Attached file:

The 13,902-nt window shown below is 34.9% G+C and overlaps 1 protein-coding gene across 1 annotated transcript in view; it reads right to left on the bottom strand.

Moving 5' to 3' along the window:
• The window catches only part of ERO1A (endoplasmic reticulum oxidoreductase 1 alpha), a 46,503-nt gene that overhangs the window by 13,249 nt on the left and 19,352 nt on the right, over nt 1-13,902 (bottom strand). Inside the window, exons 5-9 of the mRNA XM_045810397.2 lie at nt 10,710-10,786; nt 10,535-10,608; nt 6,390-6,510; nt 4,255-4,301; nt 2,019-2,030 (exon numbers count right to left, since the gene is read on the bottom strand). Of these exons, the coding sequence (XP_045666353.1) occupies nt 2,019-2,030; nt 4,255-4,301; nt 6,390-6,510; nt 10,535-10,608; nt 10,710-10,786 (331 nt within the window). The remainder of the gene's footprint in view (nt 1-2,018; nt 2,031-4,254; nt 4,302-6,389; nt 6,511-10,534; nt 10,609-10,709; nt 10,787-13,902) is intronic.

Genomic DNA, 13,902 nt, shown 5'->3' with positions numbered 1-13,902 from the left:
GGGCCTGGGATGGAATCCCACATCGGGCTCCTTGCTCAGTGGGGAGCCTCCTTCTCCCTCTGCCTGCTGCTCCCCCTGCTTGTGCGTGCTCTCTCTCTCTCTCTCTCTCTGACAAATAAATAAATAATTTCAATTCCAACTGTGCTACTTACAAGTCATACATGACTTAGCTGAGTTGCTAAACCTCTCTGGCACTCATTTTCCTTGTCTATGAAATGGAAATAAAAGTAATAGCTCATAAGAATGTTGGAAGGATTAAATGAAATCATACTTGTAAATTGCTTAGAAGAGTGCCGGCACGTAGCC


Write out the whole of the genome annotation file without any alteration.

The 13,902-nt window shown below is 34.9% G+C and overlaps 1 protein-coding gene across 1 annotated transcript in view; it reads right to left on the bottom strand.

Moving 5' to 3' along the window:
• The window catches only part of ERO1A (endoplasmic reticulum oxidoreductase 1 alpha), a 46,503-nt gene that overhangs the window by 13,249 nt on the left and 19,352 nt on the right, over nt 1-13,902 (bottom strand). Inside the window, exons 5-9 of the mRNA XM_045810397.2 lie at nt 10,710-10,786; nt 10,535-10,608; nt 6,390-6,510; nt 4,255-4,301; nt 2,019-2,030 (exon numbers count right to left, since the gene is read on the bottom strand). Of these exons, the coding sequence (XP_045666353.1) occupies nt 2,019-2,030; nt 4,255-4,301; nt 6,390-6,510; nt 10,535-10,608; nt 10,710-10,786 (331 nt within the window). The remainder of the gene's footprint in view (nt 1-2,018; nt 2,031-4,254; nt 4,302-6,389; nt 6,511-10,534; nt 10,609-10,709; nt 10,787-13,902) is intronic.

Genomic DNA, 13,902 nt, shown 5'->3' with positions numbered 1-13,902 from the left:
GGGCCTGGGATGGAATCCCACATCGGGCTCCTTGCTCAGTGGGGAGCCTCCTTCTCCCTCTGCCTGCTGCTCCCCCTGCTTGTGCGTGCTCTCTCTCTCTCTCTCTCTCTGACAAATAAATAAATAATTTCAATTCCAACTGTGCTACTTACAAGTCATACATGACTTAGCTGAGTTGCTAAACCTCTCTGGCACTCATTTTCCTTGTCTATGAAATGGAAATAAAAGTAATAGCTCATAAGAATGTTGGAAGGATTAAATGAAATCATACTTGTAAATTGCTTAGAAGAGTGCCGGCACGTAGCC